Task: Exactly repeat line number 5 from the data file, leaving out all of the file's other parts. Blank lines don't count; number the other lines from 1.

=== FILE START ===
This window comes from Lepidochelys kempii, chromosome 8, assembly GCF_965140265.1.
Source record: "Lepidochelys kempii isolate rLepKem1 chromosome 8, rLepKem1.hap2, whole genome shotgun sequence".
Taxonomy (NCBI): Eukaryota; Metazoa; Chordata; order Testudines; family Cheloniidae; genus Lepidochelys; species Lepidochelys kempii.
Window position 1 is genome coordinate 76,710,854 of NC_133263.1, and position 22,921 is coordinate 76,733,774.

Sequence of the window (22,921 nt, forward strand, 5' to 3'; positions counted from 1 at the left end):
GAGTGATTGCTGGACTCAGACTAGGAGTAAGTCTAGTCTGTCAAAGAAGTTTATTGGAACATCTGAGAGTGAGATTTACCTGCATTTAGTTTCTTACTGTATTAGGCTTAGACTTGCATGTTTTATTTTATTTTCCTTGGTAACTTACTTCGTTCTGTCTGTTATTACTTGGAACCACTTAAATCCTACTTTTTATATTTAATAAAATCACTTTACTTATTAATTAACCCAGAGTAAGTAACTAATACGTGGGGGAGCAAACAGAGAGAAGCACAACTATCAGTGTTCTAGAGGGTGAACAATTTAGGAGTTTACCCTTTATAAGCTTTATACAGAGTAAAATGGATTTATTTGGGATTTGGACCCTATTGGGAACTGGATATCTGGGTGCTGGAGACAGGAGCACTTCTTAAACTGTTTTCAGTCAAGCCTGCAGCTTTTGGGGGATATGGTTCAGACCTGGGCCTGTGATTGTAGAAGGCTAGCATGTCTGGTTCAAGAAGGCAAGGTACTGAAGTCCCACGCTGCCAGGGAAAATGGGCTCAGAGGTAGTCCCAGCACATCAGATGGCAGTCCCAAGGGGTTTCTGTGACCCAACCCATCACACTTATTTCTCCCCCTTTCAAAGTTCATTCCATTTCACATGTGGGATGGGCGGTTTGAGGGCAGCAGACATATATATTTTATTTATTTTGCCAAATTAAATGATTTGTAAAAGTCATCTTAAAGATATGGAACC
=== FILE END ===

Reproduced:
Sequence of the window (22,921 nt, forward strand, 5' to 3'; positions counted from 1 at the left end):